• peter christie says,
    3 years ago
    1 like
    cant wait contact me as soon as a price is available.
  • Jeff says,
    3 years ago
    2 likes
    I can not wait to find out for sure if Toyota will bring this out and when. Then its a case of how long will it take to get one from order if they are priced right and therefore very popular. I'd really appreciate anyone who really knows more about this vehicles likely release date, specs and pricing as I'm keen as
    • peter says,
      2 years ago
      toyota australia have confirmed the release but no definite date should be october 2012 ,Ihave placed an order and it has been accepted
  • Luigi says,
    3 years ago
    Let me know when they are available. About time toyota.
  • Qld says,
    2 years ago
    It would be the best thing Toyota ever did. I'v currently got a converted one myself, love it, best all round 4wd. But I'm selling ir due to other interests. So if anyone interested its got 130 000km, white, tuff bull bar with side steps an dual side rails, removable ladder racks, 3" head bar, tool boxes in wheel wells, 3" exhaust system, modual computer system which allows u to select 4 different power mods, 100psi rear air bags, alloy mags, good condition 0428420508
    • Michael says,
      2 years ago
      Leaf springs? Pffttt!
      Buy the Land Rover Defender dual cab with coils every time.
      • mark says,
        2 years ago
        defenders ok if you are a stick insect.As for the new dual cab from toyota DoHHH. I just took the grinder to my new 70 series Cab chassis to extend it!! Never mind its the motors, 4WD ability and towing prowess why we buy these poorly up to date dinasoars.Mark
      • Grubar Grubinski says,
        2 years ago
        5 likes
        If Land Rovers were so good, every Aboriginal up here in Arnhemland would be driving one. BUT NO, their vehicle of choice every time is a Toyota, because they're tough and reliable. If you ever make it up here in your Landy, and you see the local Aboriginals waving at you, they aren't waving, they are pointing you out to their kids, "hey look at the whiteman can't afford a Toyota."biggrin
        • barry says,
          2 years ago
          1 like
          They also drink VB up there so that tells me they have no taste either in 4wds or beer. Mate all this talk about how good Toyotas are. I drove a pipeline (Goat track) for 5 years in QLD got a new toyota tray back ever 14 months broke every one of them. One truck cost $20000 to get it road worthy for auction. I read an acticle once that toyota build what the majority of it customers want most of these vehicles do a couple of fishing trips a year and the rest is highway commuting. toyotas gearing is perfect for highway cruising. Give me a high speed tractor any day an absolute pig on the bitumen to drive but then when its in the bush with its low low gearing and 45 degree approach and departure angle 3500kg towing ability a carrying capacity of over a tonne there is only one truck I can think of the rest are cars.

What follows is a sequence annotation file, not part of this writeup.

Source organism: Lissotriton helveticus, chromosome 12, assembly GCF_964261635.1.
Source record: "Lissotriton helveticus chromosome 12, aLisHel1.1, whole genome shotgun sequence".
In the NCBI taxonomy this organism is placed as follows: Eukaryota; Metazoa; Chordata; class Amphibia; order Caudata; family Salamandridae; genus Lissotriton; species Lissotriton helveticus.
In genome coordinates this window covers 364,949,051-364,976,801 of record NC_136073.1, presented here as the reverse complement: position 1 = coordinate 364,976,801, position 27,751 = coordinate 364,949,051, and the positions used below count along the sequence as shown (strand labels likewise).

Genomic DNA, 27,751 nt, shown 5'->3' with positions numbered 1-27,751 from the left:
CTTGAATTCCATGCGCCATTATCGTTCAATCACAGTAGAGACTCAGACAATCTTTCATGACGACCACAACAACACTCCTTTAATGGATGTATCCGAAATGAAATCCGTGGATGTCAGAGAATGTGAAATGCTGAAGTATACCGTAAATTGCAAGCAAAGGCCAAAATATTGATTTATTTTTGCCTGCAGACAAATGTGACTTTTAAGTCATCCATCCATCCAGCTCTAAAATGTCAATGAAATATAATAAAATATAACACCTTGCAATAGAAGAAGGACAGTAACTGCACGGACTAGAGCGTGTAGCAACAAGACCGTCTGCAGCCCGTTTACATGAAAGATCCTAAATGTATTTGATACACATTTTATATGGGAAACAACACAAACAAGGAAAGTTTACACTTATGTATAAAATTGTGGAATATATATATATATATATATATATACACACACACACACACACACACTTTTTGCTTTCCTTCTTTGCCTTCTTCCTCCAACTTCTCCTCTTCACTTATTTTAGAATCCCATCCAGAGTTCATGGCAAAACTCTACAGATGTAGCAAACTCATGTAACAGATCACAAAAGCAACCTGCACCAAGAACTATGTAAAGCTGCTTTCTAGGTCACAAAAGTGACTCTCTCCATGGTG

• Jim Murphy says,
            2 years ago
            Barry, to go through one cruiser every 14 months just shows you cant drive or maintain one. Treat it like you own it regardless of who does. We have operated a fleet of cruiser tray tops of every model since inception on a million acre property in the worst conditions imaginable. A lot of scrub bashing, overloading, chasing down and rolling feral bulls in desert conditions, 50 plus celcius etc. The secret is to read the conditions correctly and only thrash it when you have to, put it over the pit and service it religiously, and above all never drive it over 80 miles (130)km per hour. You will get 10 years hard work out of them.
  • peter says,
    2 years ago
    1 like
    all I can say is I own one ,I love it in the wagon version and Ijust ordered a new dual cab and cant wait to get it, if you dont own one and havent driven one for more than 5 minutes you cant comment, we have 11 toyotas and I personally have had 9 myself this is the best diesel yet
  • Louie says,
    2 years ago
    Talking to my local dealer yesterday and he confirmed that this model is coming by the end of the year.
  • Viktor says,
    2 years ago
    1 like
    Hi, I'm in a family of six people will the duel cab have six seats or only five like the rest of the duel cabs on the market. What is the towing capacity as i have a 3500 kg caravan. Cheers Vik
  • darryl says,
    2 years ago
    1 like
    Bloody ugliest toyota yet. Shame they cater to the mining sector so much as there are plenty of buyers apart from them.
  • Nath says,
    2 years ago
    3 likes
    Love the look to bad it is going to be a huge flop I just heard that for any government department to purchase a new car it must be 5 star ancap and I also know for a fact that bhp will not let any light vehicles on site unless they meet 5 star ancap and more mine are to follow love the engine just needs a sixth gear
    • mech76 says,
      2 years ago
      Most vehicles only meet 5 star Ancap ratings as tested from the factory no accessories. Once bull bars, rops, service or specialised bodies and heavier more durable suspension are fitted to these vehicles handling and crash dynamics change. Some of the stability programs have difficulty dealing with different bodies and weight distribution (weed spray tanks).